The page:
Holmes must of course be credited with being the main reason why readers continue to investigate his world. Whether his creator was unable to flesh him out, due to time pressures, or unwilling to work hard on the background of a character written for money the unclear past works to his characters advantage. The lack of detail about the man fascinates readers who continue reading partly in the hope of discovering more and partly because such an enigmatic detective adds irresistible mystery to the tone of each story. Sometimes it is just as intriguing to be mystified as it is to have the flabbergasting details exposed. In one of the best stories, ‘A Scandal in Bohemia’, Holmes is given an equally unknowable female counterpart. The lady gets away from him and little is ever explained yet the conclusion doesn’t feel unsatisfying because the indiscernible is thrilling.

Sherlock Holmes lives in a London that is instantly recognisable to any British reader and he is a distinguishable part of that London. Like the characters of Dickens Holmes and Watson are instrumental in shaping both our perception of Britain at this time and in informing our fictional British landscape. Arthur Conan Doyle’s writing reaffirms our notions of how a fictional, historical Britain should be represented and as Shakespeare contributed uncountable stock phrases to the English language through his writing so Doyle helps to create images and tones that have become inseparable from British fiction. If you have never visited London but you imagine it filled with fog and ornate street lamps these images can probably be traced back to descriptions from established British writers like Arthur Conan Doyle. This provides a final reason why his stories of a logical detective and his blustering side kick remain so well read. In his work Doyle has created a vision of London that makes such an impression that everyone recognises it. This distinguishable landscape makes all readers feel as if they know Holmes’ world. It is comforting to walk into a familiar world where everything is signposted clearly in an understandable language and this makes for an enjoyable reading experience.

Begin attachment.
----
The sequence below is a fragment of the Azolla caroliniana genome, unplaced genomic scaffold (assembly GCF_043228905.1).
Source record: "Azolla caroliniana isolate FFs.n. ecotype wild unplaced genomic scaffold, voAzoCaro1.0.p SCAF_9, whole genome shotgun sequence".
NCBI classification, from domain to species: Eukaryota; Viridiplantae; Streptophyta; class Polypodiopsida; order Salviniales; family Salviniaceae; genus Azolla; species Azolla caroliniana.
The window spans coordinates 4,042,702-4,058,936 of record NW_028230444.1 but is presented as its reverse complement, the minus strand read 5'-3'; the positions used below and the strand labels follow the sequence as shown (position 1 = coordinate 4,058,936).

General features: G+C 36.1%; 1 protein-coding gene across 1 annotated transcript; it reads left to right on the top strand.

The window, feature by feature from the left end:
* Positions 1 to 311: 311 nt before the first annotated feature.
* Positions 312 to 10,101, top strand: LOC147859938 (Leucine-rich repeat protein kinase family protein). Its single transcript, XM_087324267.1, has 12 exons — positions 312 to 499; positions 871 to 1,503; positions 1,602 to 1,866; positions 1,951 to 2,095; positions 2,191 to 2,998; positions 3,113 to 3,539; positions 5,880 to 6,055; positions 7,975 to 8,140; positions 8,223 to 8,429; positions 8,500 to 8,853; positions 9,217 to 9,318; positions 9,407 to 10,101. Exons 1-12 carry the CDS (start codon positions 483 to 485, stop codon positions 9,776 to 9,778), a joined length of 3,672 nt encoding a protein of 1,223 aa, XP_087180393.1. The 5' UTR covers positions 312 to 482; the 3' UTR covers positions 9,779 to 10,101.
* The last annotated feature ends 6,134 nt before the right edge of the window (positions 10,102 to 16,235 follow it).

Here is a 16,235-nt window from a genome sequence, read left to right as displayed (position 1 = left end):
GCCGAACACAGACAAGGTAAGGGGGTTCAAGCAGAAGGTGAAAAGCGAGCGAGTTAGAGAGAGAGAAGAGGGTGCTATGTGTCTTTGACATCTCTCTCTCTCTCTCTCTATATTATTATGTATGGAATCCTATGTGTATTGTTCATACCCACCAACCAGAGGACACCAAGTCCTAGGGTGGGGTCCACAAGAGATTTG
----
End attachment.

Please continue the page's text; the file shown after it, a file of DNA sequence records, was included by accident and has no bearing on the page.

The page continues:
For British readers these linguistic markers show how closely related to their home and their culture these stories are and make it easy to accept and welcome Holmes as one of our own.

Literary Cinema, April 2007

Here are the cinematical offerings based on books for April.

April 6

The Hoax - starring Richard Gere, Alfred Molina. Directed by Lasse Hallström. Based on the book by Clifford Irving.

In what will cause a fantastic media event, Clifford Irving (Gere) sells his bogus biography of Howard Hughes to a premiere publishing house in the early 1970s.

April 27

The Invisible - starring Justin Chatwin, Margarita Levieva, Marcia Gay Harden. Directed by David S. Goyer. Based on the book "Dats Osynlige" by Mats Wahl.

After he's attacked and left for dead, Nick Powell (Chatwin) finds himself in a strange sort of limbo. His predicament: Find a way to solve his own murder and communicate with the living -- who cannot hear him -- who did it, and why.

Next - starring Nicolas Cage, Julianne Moore, Jessica Biel. Directed by Lee Tahamori. Based on the novel story "The Golden Man" by Phillip K. Dick.

Cornered by the FBI after a relentless pursuit, a man (Cage) with the ability to see future events and affect their outcome faces an ultimatum, as the country's intelligence agencies scramble to prevent a devastating terrorist attack.

*All summaries from imdb.com.

Judging a Book?, April 2007

By Fence